FILE *sfp;
           int fd = -1;

           strlcpy(sfn, "/tmp/ed.XXXXXXXXXX", sizeof sfn);
           if ((fd = mkstemp(sfn)) == -1 ||
               (sfp = fdopen(fd, "w+")) == NULL) {
                   if (fd != -1) {
                   fprintf(stderr, "%s: %s\n", sfn, strerror(errno));
                   return (NULL);
           return (sfp);

     Often one will find code which uses mktemp() very early on, perhaps to
     globally initialize the template nicely, but the code which calls open(2)
     or fopen(3) on that file name will occur much later. (In almost all
     cases, the use of fopen(3) will mean that the flags O_CREAT | O_EXCL are
     not given to open(2), and thus a symbolic link race becomes possible,
     hence making necessary the use of fdopen(3) as seen above.) Furthermore,
     one must be careful about code which opens, closes, and then re-opens the
     file in question. Finally, one must ensure that upon error the temporary
     file is removed correctly.

     There are also cases where modifying the code to use mktemp(), in concert
     with open(2) using the flags O_CREAT | O_EXCL, is better, as long as the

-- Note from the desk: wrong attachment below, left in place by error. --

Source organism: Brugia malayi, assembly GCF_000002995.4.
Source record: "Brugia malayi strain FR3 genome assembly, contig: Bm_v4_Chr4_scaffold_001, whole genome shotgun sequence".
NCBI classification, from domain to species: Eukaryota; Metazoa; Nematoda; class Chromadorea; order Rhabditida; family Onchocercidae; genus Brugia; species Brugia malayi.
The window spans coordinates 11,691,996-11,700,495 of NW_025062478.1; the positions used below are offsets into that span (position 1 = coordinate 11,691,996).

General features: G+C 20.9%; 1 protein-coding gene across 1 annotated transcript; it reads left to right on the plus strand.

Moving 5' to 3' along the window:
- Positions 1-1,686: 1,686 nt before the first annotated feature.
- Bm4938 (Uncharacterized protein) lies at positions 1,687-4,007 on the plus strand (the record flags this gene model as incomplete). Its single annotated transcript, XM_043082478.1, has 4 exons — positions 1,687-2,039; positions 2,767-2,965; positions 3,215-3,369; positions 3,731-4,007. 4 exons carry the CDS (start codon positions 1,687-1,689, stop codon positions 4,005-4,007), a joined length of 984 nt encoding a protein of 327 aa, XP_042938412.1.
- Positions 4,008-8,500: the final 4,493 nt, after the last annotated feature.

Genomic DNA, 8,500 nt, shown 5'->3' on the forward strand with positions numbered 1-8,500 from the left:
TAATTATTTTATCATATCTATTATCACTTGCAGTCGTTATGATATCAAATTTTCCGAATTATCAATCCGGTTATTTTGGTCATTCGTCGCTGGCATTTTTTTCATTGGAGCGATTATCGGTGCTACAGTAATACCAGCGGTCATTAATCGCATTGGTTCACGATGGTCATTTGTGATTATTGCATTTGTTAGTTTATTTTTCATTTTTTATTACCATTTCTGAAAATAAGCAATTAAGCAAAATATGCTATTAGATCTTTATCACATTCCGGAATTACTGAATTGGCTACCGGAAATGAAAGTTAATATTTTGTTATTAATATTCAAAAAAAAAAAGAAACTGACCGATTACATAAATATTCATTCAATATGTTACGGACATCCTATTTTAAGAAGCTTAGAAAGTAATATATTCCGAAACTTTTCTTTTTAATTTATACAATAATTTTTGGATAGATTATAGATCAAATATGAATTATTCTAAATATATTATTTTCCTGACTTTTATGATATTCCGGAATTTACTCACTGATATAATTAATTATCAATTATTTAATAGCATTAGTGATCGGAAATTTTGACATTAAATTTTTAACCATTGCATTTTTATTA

code retries a new template if open(2) fails with an errno of EEXIST.


     The mkstemp() and mkdtemp() functions may set errno to one of the follow-
     ing values:

     [ENOTDIR]     The path name portion of the template is not an existing

     The mkstemp() and mkdtemp() functions may also set errno to any value
     specified by the stat(2) function.

     The mkstemp() function may also set errno to any value specified by the
     open(2) function.

     The mkstemps() function may also set errno to any value specified by the
     open(2) function or,

     [EINVAL]      The suffix length is longer than the template length.

     The mkdtemp() function may also set errno to any value specified by the
     mkdir(2) function.


     chmod(2), getpid(2), mkdir(2), open(2), stat(2), tempnam(3), tmpfile(3),


     A mktemp() function appeared in Version 7 AT&T UNIX. The mkdtemp() func-
     tion appeared in OpenBSD 2.2. The mkstemp() function appeared in 4.4BSD.
     The mkstemps() function appeared in OpenBSD 2.3.


     For mktemp() there is an obvious race between file name selection and
     file creation and deletion: the program is typically written to call
     tmpnam(3), tempnam(3), or mktemp(). Subsequently, the program calls
     open(2) or fopen(3) and erroneously opens a file (or symbolic link, FIFO
     or other device) that the attacker has created in the expected file loca-
     tion. Hence mkstemp() is recommended, since it atomically creates the
     file. An attacker can guess the file names produced by mktemp(). Whenever
     it is possible, mkstemp() or mkdtemp() should be used instead.

     For this reason, ld(1) will output a warning message whenever it links
     code that uses mktemp().

     The mkdtemp() and mkstemps() functions are non-standard and should not be
     used if portability is required.

MirBSD #10-current               June 4, 1993                                2